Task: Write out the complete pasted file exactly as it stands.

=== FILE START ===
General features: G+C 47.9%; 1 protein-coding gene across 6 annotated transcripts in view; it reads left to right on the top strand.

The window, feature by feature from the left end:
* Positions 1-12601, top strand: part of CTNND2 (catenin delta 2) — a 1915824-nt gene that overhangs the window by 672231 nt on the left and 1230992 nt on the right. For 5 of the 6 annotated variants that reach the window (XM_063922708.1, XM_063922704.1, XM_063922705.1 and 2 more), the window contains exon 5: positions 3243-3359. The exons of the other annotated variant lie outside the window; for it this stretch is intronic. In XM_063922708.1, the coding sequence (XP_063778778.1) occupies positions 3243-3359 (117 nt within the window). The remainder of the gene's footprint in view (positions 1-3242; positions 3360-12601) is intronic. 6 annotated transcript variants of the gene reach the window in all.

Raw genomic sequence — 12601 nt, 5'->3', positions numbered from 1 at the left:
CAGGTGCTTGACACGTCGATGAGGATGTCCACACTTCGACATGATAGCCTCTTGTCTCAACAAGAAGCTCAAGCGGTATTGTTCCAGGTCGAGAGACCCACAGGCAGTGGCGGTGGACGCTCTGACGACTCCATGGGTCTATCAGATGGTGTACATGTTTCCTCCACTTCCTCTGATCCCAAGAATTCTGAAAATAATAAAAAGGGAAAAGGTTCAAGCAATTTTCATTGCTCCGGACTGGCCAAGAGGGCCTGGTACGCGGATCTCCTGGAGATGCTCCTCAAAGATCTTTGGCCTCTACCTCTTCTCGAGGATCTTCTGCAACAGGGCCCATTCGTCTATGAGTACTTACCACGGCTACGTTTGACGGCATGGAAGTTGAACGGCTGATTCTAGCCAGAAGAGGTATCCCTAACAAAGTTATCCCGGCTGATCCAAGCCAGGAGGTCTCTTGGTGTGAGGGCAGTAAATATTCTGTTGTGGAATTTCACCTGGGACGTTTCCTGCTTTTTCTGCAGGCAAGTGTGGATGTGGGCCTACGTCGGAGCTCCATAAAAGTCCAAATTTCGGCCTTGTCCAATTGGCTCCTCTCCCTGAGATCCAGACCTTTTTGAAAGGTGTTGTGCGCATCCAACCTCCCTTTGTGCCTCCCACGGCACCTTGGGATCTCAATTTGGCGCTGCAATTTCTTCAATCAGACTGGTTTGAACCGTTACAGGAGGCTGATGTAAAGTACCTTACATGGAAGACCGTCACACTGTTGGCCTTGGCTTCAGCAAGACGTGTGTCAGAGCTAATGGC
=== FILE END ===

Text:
General features: G+C 47.9%; 1 protein-coding gene across 6 annotated transcripts in view; it reads left to right on the top strand.

The window, feature by feature from the left end:
* Positions 1-12601, top strand: part of CTNND2 (catenin delta 2) — a 1915824-nt gene that overhangs the window by 672231 nt on the left and 1230992 nt on the right. For 5 of the 6 annotated variants that reach the window (XM_063922708.1, XM_063922704.1, XM_063922705.1 and 2 more), the window contains exon 5: positions 3243-3359. The exons of the other annotated variant lie outside the window; for it this stretch is intronic. In XM_063922708.1, the coding sequence (XP_063778778.1) occupies positions 3243-3359 (117 nt within the window). The remainder of the gene's footprint in view (positions 1-3242; positions 3360-12601) is intronic. 6 annotated transcript variants of the gene reach the window in all.

Raw genomic sequence — 12601 nt, 5'->3', positions numbered from 1 at the left:
CAGGTGCTTGACACGTCGATGAGGATGTCCACACTTCGACATGATAGCCTCTTGTCTCAACAAGAAGCTCAAGCGGTATTGTTCCAGGTCGAGAGACCCACAGGCAGTGGCGGTGGACGCTCTGACGACTCCATGGGTCTATCAGATGGTGTACATGTTTCCTCCACTTCCTCTGATCCCAAGAATTCTGAAAATAATAAAAAGGGAAAAGGTTCAAGCAATTTTCATTGCTCCGGACTGGCCAAGAGGGCCTGGTACGCGGATCTCCTGGAGATGCTCCTCAAAGATCTTTGGCCTCTACCTCTTCTCGAGGATCTTCTGCAACAGGGCCCATTCGTCTATGAGTACTTACCACGGCTACGTTTGACGGCATGGAAGTTGAACGGCTGATTCTAGCCAGAAGAGGTATCCCTAACAAAGTTATCCCGGCTGATCCAAGCCAGGAGGTCTCTTGGTGTGAGGGCAGTAAATATTCTGTTGTGGAATTTCACCTGGGACGTTTCCTGCTTTTTCTGCAGGCAAGTGTGGATGTGGGCCTACGTCGGAGCTCCATAAAAGTCCAAATTTCGGCCTTGTCCAATTGGCTCCTCTCCCTGAGATCCAGACCTTTTTGAAAGGTGTTGTGCGCATCCAACCTCCCTTTGTGCCTCCCACGGCACCTTGGGATCTCAATTTGGCGCTGCAATTTCTTCAATCAGACTGGTTTGAACCGTTACAGGAGGCTGATGTAAAGTACCTTACATGGAAGACCGTCACACTGTTGGCCTTGGCTTCAGCAAGACGTGTGTCAGAGCTAATGGC